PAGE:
Serbia Needs to Break with Russia

Presidents Vladimir Putin of Russia and Aleksandar Vučić of Serbia inspect an honor guard in Belgrade, January 17
Presidents Vladimir Putin of Russia and Aleksandar Vučić of Serbia inspect an honor guard in Belgrade, January 17 (Presidential Press and Information Office)

Russia and Serbia share a rich history of religious tradition and support. Russia has stood by what it considers its little brother for centuries and it continues to do so today. Just last week, Serbia received ten armored patrol vehicles from Russia. Thirty T-72B3 tanks are underway.

Serbian president Aleksandar Vučić has thanked Vladimir Putin for beefing up the Serbian military, but he should be wary of the implications. If Serbia wants to join the EU, it must avoid playing with fire. Read more

Kosovo Must Come to Terms with Reality

President Hashim Thaçi of Kosovo visits Arlington National Cemetery in Virginia, September 29, 2017
President Hashim Thaçi of Kosovo visits Arlington National Cemetery in Virginia, September 29, 2017 (US Army/Elizabeth Fraser)

Last month, the president of Kosovo, Hashim Thaçi, dropped a bombshell, calling for unification with Albania.

Kosovo is majority ethnic Albanian, but unification would actually hinder the progress of both countries. Here’s why. Read more

How Close Are Western Balkan States to Joining the EU?

French president Emmanuel Macron and German chancellor Angela Merkel chair a meeting with Balkan leaders in Berlin, April 29
French president Emmanuel Macron and German chancellor Angela Merkel chair a meeting with Balkan leaders in Berlin, April 29 (Elysée/Soazig de la Moissonniere)

Leaders of the six Western Balkan countries that remain outside the EU are meeting in Poland this week to discuss their possible accession to the bloc. Four — Albania, Montenegro, North Macedonia and Serbia — are candidates to become member states.

Last year, a similar summit was held where the existing member states expressed their concerns about corruption, weak governance and unfree markets in the region. What has changed since then? Read more

The European Protests You’ve Probably Never Heard Of

Serbian president Aleksandar Vučić listens to German chancellor Angela Merkel during a news conference in Berlin, March 15, 2017
Serbian president Aleksandar Vučić listens to German chancellor Angela Merkel during a news conference in Berlin, March 15, 2017 (Bundesregierung)

Large demonstrations have been taking place in Serbia’s capital, Belgrade, every week since the end of November against the government of Aleksandar Vučić.

Vučić has been in power since 2014, first as prime minister and for the last two years as president. He leads the Serbian Progressive Party, which, despite its name, is right-wing. He started his career in the far-right Serbian Radical Party, which was founded by the convicted war criminal Vojislav Šešelj in 1991. Read more

Bush’s Ambivalent Yugoslavia Policy Shaped Transatlantic Relations for Decade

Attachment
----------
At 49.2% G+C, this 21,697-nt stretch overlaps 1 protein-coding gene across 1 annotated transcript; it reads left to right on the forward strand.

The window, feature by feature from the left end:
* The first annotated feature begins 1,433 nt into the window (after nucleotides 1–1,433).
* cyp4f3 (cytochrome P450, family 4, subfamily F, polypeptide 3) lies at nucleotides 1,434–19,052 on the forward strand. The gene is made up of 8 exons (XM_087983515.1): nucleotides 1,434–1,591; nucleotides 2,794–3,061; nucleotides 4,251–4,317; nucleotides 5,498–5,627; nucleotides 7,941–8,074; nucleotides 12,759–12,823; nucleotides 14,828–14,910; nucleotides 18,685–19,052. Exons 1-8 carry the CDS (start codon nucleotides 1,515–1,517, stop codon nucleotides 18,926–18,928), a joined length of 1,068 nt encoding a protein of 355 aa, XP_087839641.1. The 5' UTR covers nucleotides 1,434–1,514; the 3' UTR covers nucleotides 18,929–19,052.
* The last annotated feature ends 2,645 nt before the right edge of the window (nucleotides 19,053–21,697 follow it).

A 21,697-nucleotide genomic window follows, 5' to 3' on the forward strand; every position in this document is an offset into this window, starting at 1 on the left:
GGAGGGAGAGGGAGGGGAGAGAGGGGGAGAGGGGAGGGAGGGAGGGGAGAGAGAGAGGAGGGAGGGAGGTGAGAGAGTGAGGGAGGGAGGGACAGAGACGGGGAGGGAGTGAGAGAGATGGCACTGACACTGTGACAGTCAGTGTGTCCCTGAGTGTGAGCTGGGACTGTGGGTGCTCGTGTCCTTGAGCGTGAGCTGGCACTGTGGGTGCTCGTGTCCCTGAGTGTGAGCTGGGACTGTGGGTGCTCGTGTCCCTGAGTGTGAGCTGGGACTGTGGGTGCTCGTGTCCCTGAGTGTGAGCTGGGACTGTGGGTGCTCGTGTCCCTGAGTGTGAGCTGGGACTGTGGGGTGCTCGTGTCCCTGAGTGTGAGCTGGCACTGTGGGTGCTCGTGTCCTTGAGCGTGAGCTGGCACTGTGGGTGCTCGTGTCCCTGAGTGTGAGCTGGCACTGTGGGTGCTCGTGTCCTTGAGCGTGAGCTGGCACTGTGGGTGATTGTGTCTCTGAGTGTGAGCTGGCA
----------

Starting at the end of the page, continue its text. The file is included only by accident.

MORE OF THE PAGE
American president George H.W. Bush, Canadian prime minister Brian Mulroney, French president François Mitterand and German chancellor Helmut Kohl attend the G7 summit in Munich, July 6, 1992
American president George H.W. Bush, Canadian prime minister Brian Mulroney, French president François Mitterand and German chancellor Helmut Kohl attend the G7 summit in Munich, July 6, 1992 (Institut François Mitterand)

Reflections on George H.W. Bush’s legacy have generally emphasized his commitment to the transatlantic alliance and its benign consequences for Europe’s post-Cold War transition. Lost in the narrative is the former president’s ambivalence toward the restive movements on the outer edges the Soviet empire.

The result was a full-blown civil conflict in Yugoslavia that undermined America’s confidence in its European allies and fueled a unilateralist streak that would animate a decade of American-led interventions. Read more

EU Reluctant to Add Six Balkan States

EU and Balkan leaders pose for a group photo in Sofia, Bulgaria, May 17
EU and Balkan leaders pose for a group photo in Sofia, Bulgaria, May 17 (European Council)

EU leaders met with their counterparts from the six non-EU Balkan states today to discuss their possible accession to the bloc.

Central and Eastern European members are eager to include Albania and the former Yugoslav republics. Other countries are less sure:

  • Voters in France, Germany and the Netherlands are wary of EU expansion.
  • Cyprus, Greece, Romania, Spain and Slovakia have yet to recognize Kosovo’s independence from Serbia.

Spanish prime minister Mariano Rajoy, who faces a separatist rebellion in Catalonia, even boycotted the summit. Read more

Merkel Praises Macedonia, EU Struggles to Influence Romania

German chancellor Angela Merkel receives Macedonian prime minister Zoran Zaev in Berlin, February 21
German chancellor Angela Merkel receives Macedonian prime minister Zoran Zaev in Berlin, February 21 (Bundesregierung)

German chancellor Angela Merkel has praised judicial reforms in Macedonia as well as steps to improve transparency and resolve the former Yugoslav republic’s name dispute with Greece.

“In the last ten years, the solution has not been as close as now and it would be wonderful if the remaining difficulties can be bridged,” she said during a news conference with her Macedonian counterpart, Zoran Zaev.

It would, but the dispute with Greece is only one of the many obstacles to the Balkan nation’s EU accession.

The EU has nevertheless set a target date of 2025 for the remaining states of the Western Balkans to join, fearing that otherwise Russia might take advantage. Read more